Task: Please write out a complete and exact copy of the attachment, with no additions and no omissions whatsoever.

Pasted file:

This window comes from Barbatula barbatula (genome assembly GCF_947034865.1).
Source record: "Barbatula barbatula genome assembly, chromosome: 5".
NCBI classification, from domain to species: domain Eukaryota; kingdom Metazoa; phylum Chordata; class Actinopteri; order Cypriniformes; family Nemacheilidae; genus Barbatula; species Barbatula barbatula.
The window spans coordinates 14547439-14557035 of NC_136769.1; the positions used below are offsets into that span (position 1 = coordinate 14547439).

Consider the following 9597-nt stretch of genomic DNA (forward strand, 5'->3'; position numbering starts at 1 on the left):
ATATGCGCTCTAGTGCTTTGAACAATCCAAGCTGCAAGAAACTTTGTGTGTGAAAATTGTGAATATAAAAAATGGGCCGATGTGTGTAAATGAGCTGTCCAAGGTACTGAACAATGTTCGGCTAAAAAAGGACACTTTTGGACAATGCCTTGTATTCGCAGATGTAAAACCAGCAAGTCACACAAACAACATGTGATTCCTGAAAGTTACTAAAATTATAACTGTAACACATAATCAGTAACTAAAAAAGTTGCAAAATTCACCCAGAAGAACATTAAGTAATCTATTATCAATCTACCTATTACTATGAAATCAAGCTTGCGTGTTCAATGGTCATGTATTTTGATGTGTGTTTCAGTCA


This window comes from Barbatula barbatula (genome assembly GCF_947034865.1).
Source record: "Barbatula barbatula genome assembly, chromosome: 5".
NCBI classification, from domain to species: domain Eukaryota; kingdom Metazoa; phylum Chordata; class Actinopteri; order Cypriniformes; family Nemacheilidae; genus Barbatula; species Barbatula barbatula.
The window spans coordinates 14547439-14557035 of NC_136769.1; the positions used below are offsets into that span (position 1 = coordinate 14547439).

Consider the following 9597-nt stretch of genomic DNA (forward strand, 5'->3'; position numbering starts at 1 on the left):
ATATGCGCTCTAGTGCTTTGAACAATCCAAGCTGCAAGAAACTTTGTGTGTGAAAATTGTGAATATAAAAAATGGGCCGATGTGTGTAAATGAGCTGTCCAAGGTACTGAACAATGTTCGGCTAAAAAAGGACACTTTTGGACAATGCCTTGTATTCGCAGATGTAAAACCAGCAAGTCACACAAACAACATGTGATTCCTGAAAGTTACTAAAATTATAACTGTAACACATAATCAGTAACTAAAAAAGTTGCAAAATTCACCCAGAAGAACATTAAGTAATCTATTATCAATCTACCTATTACTATGAAATCAAGCTTGCGTGTTCAATGGTCATGTATTTTGATGTGTGTTTCAGTCA